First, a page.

Monday, July 28, 2014

Washington Social Diary

by Carol Joynt

The front-page story in The Washington Post of Friday, August 9, 1974, ends with this paragraph:

“Thursday was a wet, humid August day, but despite intermittent rain the crowds packed the sidewalks in front of the White House. It was an orderly crowd, resigned and curious, watching newsmen come and go and being a part of a dramatic moment in the life of the nation.”
Do you remember that day 40 years ago? Where you were and what you were doing when you heard the news that prompted Gerald Ford to declare, “Our long national nightmare is over.” It was the day Richard Nixon resigned as president, ending a drama that began with the break-in at the Watergate office building on June 17, 1972. Ford, who became the appointed vice president the year before after the resignation of scandal-soaked Spiro T. Agnew, would serve the remaining 2 ½ years of Nixon’s second term. Ford later named Nelson Rockefeller as his vice president.
President Gerald Ford Taking the Oath of Office, August 9, 1974.
It’s all somewhat dusty and hazy now, as history tends to become in the mind. But in 1974 these next two weeks were both the lull and the climax of a scandal that consumed the nation, and in particular the Congress, the courts and the media, with an escalating drama defined by criminal acts, world class journalism, revelations, charges, hearings, firings, indictments, court actions, ruined careers and lives for some, and sudden fame and fortune for others.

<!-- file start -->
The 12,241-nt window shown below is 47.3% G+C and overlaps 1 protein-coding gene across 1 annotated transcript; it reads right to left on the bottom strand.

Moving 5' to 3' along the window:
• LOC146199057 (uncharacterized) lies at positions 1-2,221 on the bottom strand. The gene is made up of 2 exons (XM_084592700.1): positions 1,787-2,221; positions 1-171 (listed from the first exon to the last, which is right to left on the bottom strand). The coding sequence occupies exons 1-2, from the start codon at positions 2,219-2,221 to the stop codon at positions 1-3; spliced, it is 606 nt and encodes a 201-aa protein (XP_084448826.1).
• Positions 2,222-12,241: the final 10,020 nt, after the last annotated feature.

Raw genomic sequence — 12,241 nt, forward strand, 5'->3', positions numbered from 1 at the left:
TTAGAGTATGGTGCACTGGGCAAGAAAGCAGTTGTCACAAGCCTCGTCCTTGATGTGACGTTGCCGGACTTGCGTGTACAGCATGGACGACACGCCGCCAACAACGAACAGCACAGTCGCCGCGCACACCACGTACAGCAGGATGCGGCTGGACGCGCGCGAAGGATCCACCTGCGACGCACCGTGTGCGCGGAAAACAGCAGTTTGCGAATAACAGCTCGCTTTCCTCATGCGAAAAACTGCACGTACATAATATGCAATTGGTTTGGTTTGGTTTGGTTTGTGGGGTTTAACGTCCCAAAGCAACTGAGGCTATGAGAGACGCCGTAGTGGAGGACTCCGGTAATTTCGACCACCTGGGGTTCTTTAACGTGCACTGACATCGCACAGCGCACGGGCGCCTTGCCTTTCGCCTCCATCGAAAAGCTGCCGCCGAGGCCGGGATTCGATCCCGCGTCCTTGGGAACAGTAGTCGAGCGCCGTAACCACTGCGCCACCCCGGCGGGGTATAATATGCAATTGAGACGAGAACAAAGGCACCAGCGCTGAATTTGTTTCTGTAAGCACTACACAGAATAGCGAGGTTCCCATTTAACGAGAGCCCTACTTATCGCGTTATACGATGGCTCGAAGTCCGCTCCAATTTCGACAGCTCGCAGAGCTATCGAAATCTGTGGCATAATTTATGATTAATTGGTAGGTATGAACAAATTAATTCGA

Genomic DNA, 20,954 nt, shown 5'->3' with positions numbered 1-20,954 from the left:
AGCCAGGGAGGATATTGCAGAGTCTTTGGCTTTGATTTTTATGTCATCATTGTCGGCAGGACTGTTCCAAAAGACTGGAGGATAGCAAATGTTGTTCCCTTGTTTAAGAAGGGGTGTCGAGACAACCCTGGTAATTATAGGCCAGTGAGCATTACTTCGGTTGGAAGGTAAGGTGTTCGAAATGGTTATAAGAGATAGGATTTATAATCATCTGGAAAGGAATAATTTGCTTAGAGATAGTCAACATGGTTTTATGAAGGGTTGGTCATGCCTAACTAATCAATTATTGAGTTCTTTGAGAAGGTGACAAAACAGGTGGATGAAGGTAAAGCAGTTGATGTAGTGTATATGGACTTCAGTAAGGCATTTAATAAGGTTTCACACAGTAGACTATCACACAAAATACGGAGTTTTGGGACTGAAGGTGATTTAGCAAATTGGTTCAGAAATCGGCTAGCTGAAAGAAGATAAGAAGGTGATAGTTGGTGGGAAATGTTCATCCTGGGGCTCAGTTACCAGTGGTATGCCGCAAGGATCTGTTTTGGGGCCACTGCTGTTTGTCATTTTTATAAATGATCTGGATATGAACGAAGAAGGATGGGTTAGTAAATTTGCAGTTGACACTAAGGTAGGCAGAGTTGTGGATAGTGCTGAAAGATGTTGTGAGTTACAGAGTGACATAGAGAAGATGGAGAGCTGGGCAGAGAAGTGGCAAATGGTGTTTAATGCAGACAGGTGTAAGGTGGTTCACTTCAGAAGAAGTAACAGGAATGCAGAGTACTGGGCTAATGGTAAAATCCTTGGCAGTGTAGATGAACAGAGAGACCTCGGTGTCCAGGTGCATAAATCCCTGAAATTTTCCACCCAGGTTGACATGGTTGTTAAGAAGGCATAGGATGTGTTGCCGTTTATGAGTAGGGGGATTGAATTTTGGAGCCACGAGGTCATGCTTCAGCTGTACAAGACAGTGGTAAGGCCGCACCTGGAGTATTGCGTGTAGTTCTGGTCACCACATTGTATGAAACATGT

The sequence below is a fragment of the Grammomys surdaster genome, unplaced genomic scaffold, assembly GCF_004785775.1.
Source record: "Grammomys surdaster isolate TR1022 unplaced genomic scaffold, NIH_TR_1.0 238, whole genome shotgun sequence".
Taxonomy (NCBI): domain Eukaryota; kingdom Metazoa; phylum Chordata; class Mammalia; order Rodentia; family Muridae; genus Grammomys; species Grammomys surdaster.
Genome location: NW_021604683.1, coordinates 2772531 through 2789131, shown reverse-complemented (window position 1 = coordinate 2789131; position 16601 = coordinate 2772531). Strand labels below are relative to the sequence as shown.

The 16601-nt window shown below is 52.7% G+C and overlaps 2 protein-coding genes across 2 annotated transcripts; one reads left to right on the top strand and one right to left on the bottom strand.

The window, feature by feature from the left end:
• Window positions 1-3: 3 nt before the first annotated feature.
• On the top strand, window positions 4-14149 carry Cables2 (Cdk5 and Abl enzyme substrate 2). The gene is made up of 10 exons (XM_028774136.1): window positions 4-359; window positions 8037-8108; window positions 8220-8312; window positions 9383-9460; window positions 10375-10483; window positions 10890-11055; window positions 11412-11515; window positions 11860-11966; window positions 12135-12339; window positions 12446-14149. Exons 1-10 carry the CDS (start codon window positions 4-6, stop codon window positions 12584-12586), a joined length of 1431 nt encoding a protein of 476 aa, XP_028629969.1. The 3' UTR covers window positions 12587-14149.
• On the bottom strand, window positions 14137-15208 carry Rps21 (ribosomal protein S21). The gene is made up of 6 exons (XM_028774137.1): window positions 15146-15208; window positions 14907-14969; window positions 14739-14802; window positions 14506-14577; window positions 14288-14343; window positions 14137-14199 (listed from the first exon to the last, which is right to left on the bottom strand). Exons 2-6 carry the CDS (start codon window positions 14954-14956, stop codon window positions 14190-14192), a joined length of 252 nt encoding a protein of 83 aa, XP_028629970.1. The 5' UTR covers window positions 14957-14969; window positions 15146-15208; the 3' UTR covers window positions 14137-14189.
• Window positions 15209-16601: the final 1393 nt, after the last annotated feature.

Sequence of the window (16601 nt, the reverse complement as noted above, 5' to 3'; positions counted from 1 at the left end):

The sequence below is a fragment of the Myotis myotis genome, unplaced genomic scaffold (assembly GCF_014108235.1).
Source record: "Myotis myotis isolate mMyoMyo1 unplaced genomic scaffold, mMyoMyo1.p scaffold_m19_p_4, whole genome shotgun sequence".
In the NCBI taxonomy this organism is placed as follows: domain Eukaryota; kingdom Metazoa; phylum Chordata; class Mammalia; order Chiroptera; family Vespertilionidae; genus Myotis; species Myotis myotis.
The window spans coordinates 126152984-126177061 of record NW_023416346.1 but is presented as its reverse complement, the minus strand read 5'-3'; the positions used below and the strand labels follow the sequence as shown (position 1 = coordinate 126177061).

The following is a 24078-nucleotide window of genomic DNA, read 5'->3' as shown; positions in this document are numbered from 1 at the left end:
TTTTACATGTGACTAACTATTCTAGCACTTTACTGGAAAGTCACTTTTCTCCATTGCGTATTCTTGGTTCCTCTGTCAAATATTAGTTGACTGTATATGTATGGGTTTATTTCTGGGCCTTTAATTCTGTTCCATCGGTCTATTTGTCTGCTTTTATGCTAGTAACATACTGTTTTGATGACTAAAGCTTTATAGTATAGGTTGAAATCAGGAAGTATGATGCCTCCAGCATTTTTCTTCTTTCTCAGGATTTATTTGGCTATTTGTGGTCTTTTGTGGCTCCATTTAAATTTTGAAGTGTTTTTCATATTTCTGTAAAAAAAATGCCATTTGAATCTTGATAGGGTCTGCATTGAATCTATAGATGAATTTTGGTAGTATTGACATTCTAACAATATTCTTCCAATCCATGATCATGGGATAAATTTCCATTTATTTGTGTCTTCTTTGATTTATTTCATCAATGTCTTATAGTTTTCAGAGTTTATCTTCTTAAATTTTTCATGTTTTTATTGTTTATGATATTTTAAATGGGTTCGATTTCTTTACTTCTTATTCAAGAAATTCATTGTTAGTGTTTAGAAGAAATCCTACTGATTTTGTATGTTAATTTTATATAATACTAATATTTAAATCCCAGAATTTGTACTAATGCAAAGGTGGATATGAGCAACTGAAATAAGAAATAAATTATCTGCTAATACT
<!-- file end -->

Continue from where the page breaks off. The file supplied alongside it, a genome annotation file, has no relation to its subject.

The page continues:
For CBS News, where I was one of Walter Cronkite’s three personal writers, Watergate was a wild ride, but combined with our coverage of the Vietnam War, it established The CBS Evening News as the benchmark in network news. The broadcast’s hard-hitting reporting early in the scandal gave us equal footing with our brethren in the print press, where The Washington Post basically owned the story. None other than Post editor Ben Bradlee, commenting on a ballsy CBS Evening News two-part report just before Nixon’s 1972 re-election, said, “It was as if the story had been blessed by the Great White Father.”
An undated photo on the set of the CBS Evening News, with Walter Cronkite, CJ, and behind the letters, editor John Merriman.
It’s difficult in 2014 to comprehend how a network news anchor could have that kind of authority and power, but in 1974 it was a less cluttered news landscape and Cronkite was that anchor. With our executive producer Paul Greenberg, correspondents Dan Rather and Robert Pierpoint at the White House, Roger Mudd on Capitol Hill, and Daniel Schorr, Bruce Morton, Phil Jones, Fred Graham, Connie Chung and Lesley Stahl on related beats; Eric Sevareid providing perspective, and so many other talented reporters and producers (shout out to the great Stanhope Gould), the CBS Evening News was an unstoppable force. But the White House tried. That memory is clear.